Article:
On April 4, 1968, the Rev. Dr. Martin Luther King Jr. was assassinated in Memphis, Tenn., while showing solidarity with more than 1,000 striking low-wage sanitation workers, all African Americans. The spark for the strike was the deaths of two sanitation workers, Echol Cole and Robert Walker, due to malfunctioning garbage trucks. The utter disregard by city officials for these tragic deaths, coupled with the ongoing racist, anti-worker abuse by the city of Memphis, resulted in this historic strike. The wages of these workers were so low that many of them were forced to rely on food stamps and welfare to supplement their salaries to help keep themselves and their families afloat.
On April 8, 1968, Dr. King’s widow, Coretta Scott King, along with Civil Rights leaders and union officials, initiated a march of more than 40,000 people to honor of Dr. King and put pressure on then Mayor Henry Loeb and the Memphis City Council to recognize the right of the sanitation workers to unionize — a right that was won on April 16, 1968.
Before he was killed, Dr. King spoke to the sanitation workers about the significance of their strike: “We’ve got to give ourselves to this struggle until the end. Nothing would be more tragic than to stop at this point in Memphis. We’ve got to see it through.” (“I’ve Been to the Mountaintop,” page 217)
Fast forward 46 years and Dr. King’s words are just as relevant today as ever. Workers are facing even more dire conditions today compared to 1968. Mass layoffs and high unemployment are the norm. Congress voted last year to slash the food stamp program. Welfare, or Aid to Families with Dependent Children, was decimated in 1996 under the Clinton administration. Practically every benefit fought for and won by struggle has been under the knife, slashed and gutted.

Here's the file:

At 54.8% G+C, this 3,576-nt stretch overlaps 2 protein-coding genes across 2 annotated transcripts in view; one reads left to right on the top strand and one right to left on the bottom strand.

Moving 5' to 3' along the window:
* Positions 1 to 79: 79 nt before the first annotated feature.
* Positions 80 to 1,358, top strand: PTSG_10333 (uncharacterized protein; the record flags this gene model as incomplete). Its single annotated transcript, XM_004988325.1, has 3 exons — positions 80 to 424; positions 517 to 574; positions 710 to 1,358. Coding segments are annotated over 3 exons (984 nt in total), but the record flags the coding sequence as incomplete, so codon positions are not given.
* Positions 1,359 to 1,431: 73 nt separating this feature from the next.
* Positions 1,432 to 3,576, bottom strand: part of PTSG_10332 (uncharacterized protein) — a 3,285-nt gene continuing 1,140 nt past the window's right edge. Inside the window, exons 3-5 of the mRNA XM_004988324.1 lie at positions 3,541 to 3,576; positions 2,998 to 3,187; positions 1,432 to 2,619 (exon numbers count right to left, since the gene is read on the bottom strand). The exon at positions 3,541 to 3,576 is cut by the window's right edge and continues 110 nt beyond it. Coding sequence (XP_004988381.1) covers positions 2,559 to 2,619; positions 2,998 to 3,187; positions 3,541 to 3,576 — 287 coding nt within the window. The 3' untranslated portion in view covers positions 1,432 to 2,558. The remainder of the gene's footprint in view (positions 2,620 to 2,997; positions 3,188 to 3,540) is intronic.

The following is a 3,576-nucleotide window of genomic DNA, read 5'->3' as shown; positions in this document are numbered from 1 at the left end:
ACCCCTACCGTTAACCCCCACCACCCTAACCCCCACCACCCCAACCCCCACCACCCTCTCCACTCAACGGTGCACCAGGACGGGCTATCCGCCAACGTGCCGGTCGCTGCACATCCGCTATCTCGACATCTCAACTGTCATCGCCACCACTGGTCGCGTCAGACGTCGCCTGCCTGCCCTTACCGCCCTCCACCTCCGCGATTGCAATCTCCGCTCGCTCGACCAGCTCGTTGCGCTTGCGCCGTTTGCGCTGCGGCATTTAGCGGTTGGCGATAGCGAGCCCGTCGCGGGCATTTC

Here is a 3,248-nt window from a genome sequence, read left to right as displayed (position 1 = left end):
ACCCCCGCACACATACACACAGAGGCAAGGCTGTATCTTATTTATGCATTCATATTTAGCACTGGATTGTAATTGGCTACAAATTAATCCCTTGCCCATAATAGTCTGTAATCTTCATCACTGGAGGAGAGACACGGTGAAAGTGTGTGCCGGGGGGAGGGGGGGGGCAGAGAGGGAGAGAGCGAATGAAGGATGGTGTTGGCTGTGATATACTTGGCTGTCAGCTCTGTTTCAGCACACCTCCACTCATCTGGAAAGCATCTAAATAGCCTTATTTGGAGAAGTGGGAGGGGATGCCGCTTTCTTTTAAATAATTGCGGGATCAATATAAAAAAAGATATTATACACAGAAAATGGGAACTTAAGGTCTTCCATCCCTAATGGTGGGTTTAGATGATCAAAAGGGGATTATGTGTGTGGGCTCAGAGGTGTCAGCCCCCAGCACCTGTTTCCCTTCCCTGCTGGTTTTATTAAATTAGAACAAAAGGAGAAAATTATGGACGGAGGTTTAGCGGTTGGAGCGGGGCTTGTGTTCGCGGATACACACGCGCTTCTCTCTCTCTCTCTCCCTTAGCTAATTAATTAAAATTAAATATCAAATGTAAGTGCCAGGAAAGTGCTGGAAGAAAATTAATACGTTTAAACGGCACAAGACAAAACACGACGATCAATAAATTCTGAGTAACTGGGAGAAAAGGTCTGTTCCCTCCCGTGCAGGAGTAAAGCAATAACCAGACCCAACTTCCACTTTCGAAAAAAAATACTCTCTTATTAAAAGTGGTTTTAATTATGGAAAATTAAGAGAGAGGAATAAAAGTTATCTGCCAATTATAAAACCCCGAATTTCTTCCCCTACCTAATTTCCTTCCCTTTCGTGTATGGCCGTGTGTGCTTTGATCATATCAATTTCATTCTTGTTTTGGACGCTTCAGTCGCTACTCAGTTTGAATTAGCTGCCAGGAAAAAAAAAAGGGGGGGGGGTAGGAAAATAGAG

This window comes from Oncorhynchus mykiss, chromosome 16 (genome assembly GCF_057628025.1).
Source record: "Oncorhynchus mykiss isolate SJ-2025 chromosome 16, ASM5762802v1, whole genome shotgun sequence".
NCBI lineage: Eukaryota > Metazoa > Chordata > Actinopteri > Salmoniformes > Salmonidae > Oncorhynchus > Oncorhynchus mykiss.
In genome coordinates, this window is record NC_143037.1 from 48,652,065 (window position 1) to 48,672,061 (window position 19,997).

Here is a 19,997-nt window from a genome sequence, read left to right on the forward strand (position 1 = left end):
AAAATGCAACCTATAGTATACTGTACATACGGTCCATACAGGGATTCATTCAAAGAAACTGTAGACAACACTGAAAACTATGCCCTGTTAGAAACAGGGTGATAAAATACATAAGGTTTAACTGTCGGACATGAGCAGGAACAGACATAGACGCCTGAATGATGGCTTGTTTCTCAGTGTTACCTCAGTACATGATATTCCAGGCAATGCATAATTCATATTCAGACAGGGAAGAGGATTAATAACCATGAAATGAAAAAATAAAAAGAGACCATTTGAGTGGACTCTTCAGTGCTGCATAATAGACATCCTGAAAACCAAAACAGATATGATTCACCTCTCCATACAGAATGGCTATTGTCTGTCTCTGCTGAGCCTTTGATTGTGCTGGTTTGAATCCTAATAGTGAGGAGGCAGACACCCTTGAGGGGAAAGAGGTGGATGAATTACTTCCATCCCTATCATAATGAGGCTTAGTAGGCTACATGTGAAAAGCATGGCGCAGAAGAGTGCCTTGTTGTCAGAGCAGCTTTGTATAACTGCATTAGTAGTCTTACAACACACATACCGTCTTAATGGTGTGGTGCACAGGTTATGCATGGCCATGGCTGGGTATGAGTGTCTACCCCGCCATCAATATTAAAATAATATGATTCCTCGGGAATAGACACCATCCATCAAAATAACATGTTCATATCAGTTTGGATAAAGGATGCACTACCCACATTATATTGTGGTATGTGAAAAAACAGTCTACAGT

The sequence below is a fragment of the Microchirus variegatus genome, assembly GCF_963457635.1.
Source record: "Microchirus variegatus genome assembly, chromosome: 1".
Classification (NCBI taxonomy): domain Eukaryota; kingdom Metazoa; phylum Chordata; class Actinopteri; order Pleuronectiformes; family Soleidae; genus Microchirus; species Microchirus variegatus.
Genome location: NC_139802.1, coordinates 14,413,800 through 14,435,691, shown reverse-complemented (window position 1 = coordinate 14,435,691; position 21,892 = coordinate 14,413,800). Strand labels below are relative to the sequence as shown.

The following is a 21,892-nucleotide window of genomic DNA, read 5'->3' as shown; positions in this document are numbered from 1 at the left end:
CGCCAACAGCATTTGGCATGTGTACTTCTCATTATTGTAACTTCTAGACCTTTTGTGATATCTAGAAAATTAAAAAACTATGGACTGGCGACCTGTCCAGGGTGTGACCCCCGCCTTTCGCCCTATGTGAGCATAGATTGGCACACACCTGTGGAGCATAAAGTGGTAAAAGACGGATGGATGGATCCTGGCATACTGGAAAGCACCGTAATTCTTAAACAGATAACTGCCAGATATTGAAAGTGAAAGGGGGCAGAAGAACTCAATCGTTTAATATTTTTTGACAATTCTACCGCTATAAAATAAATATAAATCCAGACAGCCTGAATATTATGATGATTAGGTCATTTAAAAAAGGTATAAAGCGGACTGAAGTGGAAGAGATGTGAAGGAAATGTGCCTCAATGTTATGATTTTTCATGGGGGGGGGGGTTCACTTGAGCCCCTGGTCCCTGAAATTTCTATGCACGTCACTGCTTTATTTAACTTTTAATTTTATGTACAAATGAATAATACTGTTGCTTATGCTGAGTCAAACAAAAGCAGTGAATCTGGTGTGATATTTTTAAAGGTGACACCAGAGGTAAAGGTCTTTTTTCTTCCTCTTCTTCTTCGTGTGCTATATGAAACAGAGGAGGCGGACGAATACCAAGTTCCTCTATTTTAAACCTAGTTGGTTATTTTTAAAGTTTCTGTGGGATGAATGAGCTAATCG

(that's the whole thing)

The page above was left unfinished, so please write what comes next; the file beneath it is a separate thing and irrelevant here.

But now low-wage, underpaid workers are taking center stage here and worldwide for a living wage and decent working conditions.
In the U.S., a central demand of these workers is for a $15-per-hour minimum wage. Some of the main targets of this struggle are McDonald’s, Burger King, Walmart, Dunkin’ Donuts, and many national and local chain restaurants and retail and box stores.
On April 4, in commemoration of Dr. King’s assassination and his campaign for social and economic justice, hundreds of protests took place to demand jobs and union wages and/or livable income for all. These protests included a youth march in Detroit and flash mobs in North Carolina fast food places. A march of hundreds of airport workers, from Kennedy Airport to LaGuardia Airport in New York City, took place in the rain. Immigrant rights activists held protests in Atlanta and elsewhere to demand no deportations of undocumented workers. Occupy Wall Street activists organized “Wave of Action” global events targeting the 1%.
A major mobilization is being called by the Baltimore Workers Assembly for April 29 in Washington, D.C., against the National Restaurant Association annual meeting. This association, which represents the interests of an important sector of the billionaire class, helps set the policies that keep millions of restaurant workers earning wages at poverty and below-poverty levels in non-union working conditions.
Workers World supports the struggles of low-wage, underpaid workers to better their pay and working conditions as well as their right to unionize. We understand the importance of using Dr. King’s legacy of struggle to help forward the struggle for social justice for all workers, especially the most oppressed.
The call for a $15 minimum wage deserves the support and political solidarity of progressive activists everywhere. The struggle of underpaid workers, which includes women and people of color in disproportionate numbers, is one that will benefit the entire worldwide working class.